Our goal in French 205 is to teach basic language proficiency through authentic cultural materials. In this case, we used French children’s literature to provide students a nuanced understanding of the target language/culture. Our pedagogical process attempted to mirror that of a native French-speaking child living, learning the language and the culture. Our hope was that students would respond positively to an approach that avoided the daunting grammar boot-camp system that can make language learning at this level a repugnant activity for some.

By organizing Intermediate French 1 (French 205) around children’s literature, play, and performance we try to engage students better in the language and liberate them from the experience of language acquisition as fear-based. Our aims in this project are twofold: (1) to encourage students to enter the role of the child, which corresponds to their “linguistic age” in the target language, without infantilizing them, thus allowing them to experience language as a natural and evolving process, giving them a concrete cultural experience, so that they may overcome their inhibitions about making mistakes and suspend their critical faculty in order to inhabit the role; and (2) to encourage them in a second move to experience language learning meta-critically, to feel and live the acculturation process and to examine critically that process, thinking about the production and meaning of French and Francophone culture itself.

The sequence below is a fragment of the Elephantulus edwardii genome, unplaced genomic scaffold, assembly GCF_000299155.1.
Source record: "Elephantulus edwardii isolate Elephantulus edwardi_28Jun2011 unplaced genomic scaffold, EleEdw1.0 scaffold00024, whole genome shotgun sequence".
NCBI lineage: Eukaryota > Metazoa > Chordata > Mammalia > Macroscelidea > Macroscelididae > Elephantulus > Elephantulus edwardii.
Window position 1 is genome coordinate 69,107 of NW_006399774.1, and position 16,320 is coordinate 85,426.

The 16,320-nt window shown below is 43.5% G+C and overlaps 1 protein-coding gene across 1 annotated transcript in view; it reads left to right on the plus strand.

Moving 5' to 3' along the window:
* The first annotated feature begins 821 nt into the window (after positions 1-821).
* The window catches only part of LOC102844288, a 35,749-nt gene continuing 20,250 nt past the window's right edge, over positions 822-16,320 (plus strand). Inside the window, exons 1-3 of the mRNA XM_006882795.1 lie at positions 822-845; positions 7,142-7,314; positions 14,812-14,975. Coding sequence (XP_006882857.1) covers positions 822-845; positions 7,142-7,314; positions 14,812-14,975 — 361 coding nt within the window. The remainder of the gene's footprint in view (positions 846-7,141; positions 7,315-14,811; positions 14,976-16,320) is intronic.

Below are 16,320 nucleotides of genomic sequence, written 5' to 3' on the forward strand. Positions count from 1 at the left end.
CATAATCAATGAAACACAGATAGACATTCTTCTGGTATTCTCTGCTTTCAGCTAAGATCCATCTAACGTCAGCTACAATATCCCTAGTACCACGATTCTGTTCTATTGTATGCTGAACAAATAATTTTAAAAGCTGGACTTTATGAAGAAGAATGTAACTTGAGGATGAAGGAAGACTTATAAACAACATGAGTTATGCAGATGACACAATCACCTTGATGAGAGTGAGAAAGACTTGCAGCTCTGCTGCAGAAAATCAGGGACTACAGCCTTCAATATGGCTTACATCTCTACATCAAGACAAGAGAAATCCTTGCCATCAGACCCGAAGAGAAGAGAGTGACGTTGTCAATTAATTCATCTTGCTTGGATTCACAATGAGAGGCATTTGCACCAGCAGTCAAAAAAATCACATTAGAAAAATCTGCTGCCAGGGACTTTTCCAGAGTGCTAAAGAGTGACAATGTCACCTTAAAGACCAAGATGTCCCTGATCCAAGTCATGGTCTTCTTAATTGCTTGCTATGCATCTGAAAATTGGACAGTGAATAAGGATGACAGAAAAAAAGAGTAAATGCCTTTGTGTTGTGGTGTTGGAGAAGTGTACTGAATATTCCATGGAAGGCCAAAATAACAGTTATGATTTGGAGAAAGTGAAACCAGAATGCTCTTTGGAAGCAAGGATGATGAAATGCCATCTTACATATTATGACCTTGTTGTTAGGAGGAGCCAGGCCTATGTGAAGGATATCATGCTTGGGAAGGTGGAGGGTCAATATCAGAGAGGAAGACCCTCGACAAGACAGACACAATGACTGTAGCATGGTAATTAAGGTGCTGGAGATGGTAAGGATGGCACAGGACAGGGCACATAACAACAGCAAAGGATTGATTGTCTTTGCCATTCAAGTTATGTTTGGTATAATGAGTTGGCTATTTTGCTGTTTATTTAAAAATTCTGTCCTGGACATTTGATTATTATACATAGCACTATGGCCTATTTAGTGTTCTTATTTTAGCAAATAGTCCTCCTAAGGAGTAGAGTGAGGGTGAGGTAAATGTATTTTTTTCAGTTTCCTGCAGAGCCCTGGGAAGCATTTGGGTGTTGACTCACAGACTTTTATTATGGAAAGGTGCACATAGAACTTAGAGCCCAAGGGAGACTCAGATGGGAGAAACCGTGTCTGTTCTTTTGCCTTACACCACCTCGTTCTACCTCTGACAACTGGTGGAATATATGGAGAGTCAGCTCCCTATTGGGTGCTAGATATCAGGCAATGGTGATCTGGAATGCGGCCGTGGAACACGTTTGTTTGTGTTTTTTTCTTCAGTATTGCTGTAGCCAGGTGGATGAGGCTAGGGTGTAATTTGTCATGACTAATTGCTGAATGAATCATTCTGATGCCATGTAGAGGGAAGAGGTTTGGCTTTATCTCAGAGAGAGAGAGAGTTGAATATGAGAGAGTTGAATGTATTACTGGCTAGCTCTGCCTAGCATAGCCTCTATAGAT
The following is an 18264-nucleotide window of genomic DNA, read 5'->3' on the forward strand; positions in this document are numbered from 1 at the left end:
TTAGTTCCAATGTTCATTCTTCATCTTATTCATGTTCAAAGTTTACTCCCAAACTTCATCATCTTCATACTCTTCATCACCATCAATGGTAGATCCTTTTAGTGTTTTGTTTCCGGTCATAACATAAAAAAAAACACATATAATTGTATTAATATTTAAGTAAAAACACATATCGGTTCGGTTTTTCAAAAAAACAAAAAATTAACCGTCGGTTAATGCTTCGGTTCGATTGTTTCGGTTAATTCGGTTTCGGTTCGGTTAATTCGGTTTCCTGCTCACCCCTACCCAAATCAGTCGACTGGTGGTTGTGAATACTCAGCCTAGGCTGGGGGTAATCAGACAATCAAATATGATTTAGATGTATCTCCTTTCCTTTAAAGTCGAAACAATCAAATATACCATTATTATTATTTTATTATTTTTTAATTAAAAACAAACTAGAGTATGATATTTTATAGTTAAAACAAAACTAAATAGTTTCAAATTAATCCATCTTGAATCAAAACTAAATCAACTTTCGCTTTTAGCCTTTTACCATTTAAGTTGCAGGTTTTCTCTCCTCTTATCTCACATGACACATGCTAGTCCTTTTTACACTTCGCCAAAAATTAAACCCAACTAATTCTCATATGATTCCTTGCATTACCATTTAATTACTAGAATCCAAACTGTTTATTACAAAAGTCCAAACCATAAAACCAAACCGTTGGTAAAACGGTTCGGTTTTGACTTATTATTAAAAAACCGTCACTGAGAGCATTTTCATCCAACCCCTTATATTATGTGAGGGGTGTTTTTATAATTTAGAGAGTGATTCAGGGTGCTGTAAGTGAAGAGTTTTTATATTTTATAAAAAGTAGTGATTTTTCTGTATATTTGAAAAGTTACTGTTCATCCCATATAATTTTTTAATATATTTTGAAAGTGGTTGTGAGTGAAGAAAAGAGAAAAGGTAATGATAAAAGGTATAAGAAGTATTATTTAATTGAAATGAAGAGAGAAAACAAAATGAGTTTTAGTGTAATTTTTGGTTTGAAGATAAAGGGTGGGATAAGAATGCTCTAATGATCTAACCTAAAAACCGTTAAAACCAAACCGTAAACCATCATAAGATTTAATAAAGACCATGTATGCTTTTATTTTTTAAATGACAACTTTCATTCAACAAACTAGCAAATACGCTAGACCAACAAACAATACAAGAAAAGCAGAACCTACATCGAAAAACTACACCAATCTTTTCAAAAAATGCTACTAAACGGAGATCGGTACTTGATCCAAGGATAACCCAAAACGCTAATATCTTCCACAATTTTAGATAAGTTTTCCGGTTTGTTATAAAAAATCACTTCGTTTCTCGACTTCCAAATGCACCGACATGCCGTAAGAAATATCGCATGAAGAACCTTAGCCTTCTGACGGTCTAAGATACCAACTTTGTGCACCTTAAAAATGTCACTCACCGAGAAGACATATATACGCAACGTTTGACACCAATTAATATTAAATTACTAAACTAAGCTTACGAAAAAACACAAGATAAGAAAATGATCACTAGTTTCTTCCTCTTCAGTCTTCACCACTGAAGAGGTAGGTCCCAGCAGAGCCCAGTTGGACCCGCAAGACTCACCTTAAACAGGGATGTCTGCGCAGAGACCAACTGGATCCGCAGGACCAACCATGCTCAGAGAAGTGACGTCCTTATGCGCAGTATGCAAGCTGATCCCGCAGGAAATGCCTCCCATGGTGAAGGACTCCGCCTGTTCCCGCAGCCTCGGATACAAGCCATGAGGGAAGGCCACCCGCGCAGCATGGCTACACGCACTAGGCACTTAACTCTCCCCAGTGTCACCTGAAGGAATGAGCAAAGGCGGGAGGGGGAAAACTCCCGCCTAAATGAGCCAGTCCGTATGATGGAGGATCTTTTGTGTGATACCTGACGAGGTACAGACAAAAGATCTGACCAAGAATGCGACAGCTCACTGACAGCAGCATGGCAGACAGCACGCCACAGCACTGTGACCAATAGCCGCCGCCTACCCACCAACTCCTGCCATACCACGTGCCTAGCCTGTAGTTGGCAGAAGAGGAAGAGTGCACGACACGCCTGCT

One of the major projects has been to create digital storybooks using Voicethread. Voicethread allows users to comment on images and video on-line. Students wrote and illustrated their own children’s book, building on the grammar and developing themes they had worked with throughout the semester. The students shared their books with the rest of the class, which were not only illustrated by the individual groups, but also narrated in French thanks to the recording feature of the Voicethread program.

Students have reacted in a very positive way to Voicethread. They produced some remarkable books—integrating the four traditional language skills in their final product: reading, listening, speaking, and writing and adding the elements of creativity and play that were the hallmarks of our methodology.

adapted from http://computing.vassar.edu/academic/facultyfocus/parker_hiner.html


Starting in 2014, we switched to using Final Cut Pro X (rather than Voicethread). In the Fall of 2015, we required the students to put their scripts into closed caption files (to go along with their videos in Youtube). – Baynard Bailey, Academic Computing Services